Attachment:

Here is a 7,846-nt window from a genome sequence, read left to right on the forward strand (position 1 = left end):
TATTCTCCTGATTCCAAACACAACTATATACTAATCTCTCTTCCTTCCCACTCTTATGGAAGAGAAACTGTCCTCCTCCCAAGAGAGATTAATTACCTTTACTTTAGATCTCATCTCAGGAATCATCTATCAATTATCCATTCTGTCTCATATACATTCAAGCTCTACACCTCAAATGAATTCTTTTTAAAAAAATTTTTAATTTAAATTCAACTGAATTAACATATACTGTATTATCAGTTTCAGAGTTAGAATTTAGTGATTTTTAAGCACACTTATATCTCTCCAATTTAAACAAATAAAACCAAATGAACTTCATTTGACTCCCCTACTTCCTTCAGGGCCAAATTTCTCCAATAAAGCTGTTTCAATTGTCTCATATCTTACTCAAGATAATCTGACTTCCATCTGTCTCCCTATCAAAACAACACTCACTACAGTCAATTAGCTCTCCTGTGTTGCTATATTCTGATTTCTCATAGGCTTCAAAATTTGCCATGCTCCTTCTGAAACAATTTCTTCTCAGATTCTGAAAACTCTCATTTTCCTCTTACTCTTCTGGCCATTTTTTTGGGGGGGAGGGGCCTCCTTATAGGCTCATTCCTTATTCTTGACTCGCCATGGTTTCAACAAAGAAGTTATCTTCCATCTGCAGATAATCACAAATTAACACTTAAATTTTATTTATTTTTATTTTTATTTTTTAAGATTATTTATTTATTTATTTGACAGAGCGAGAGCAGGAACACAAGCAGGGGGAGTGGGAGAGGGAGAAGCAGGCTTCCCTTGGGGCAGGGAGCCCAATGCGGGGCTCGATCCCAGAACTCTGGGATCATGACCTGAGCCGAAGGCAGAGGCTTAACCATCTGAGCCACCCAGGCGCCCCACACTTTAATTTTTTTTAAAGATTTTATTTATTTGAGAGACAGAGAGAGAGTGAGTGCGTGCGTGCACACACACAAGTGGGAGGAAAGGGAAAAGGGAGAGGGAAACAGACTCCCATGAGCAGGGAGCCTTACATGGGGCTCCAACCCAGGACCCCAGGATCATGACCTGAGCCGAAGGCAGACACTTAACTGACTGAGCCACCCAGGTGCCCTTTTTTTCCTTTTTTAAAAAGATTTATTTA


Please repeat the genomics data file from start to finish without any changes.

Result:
Here is a 7,846-nt window from a genome sequence, read left to right on the forward strand (position 1 = left end):
TATTCTCCTGATTCCAAACACAACTATATACTAATCTCTCTTCCTTCCCACTCTTATGGAAGAGAAACTGTCCTCCTCCCAAGAGAGATTAATTACCTTTACTTTAGATCTCATCTCAGGAATCATCTATCAATTATCCATTCTGTCTCATATACATTCAAGCTCTACACCTCAAATGAATTCTTTTTAAAAAAATTTTTAATTTAAATTCAACTGAATTAACATATACTGTATTATCAGTTTCAGAGTTAGAATTTAGTGATTTTTAAGCACACTTATATCTCTCCAATTTAAACAAATAAAACCAAATGAACTTCATTTGACTCCCCTACTTCCTTCAGGGCCAAATTTCTCCAATAAAGCTGTTTCAATTGTCTCATATCTTACTCAAGATAATCTGACTTCCATCTGTCTCCCTATCAAAACAACACTCACTACAGTCAATTAGCTCTCCTGTGTTGCTATATTCTGATTTCTCATAGGCTTCAAAATTTGCCATGCTCCTTCTGAAACAATTTCTTCTCAGATTCTGAAAACTCTCATTTTCCTCTTACTCTTCTGGCCATTTTTTTGGGGGGGAGGGGCCTCCTTATAGGCTCATTCCTTATTCTTGACTCGCCATGGTTTCAACAAAGAAGTTATCTTCCATCTGCAGATAATCACAAATTAACACTTAAATTTTATTTATTTTTATTTTTATTTTTTAAGATTATTTATTTATTTATTTGACAGAGCGAGAGCAGGAACACAAGCAGGGGGAGTGGGAGAGGGAGAAGCAGGCTTCCCTTGGGGCAGGGAGCCCAATGCGGGGCTCGATCCCAGAACTCTGGGATCATGACCTGAGCCGAAGGCAGAGGCTTAACCATCTGAGCCACCCAGGCGCCCCACACTTTAATTTTTTTTAAAGATTTTATTTATTTGAGAGACAGAGAGAGAGTGAGTGCGTGCGTGCACACACACAAGTGGGAGGAAAGGGAAAAGGGAGAGGGAAACAGACTCCCATGAGCAGGGAGCCTTACATGGGGCTCCAACCCAGGACCCCAGGATCATGACCTGAGCCGAAGGCAGACACTTAACTGACTGAGCCACCCAGGTGCCCTTTTTTTCCTTTTTTAAAAAGATTTATTTA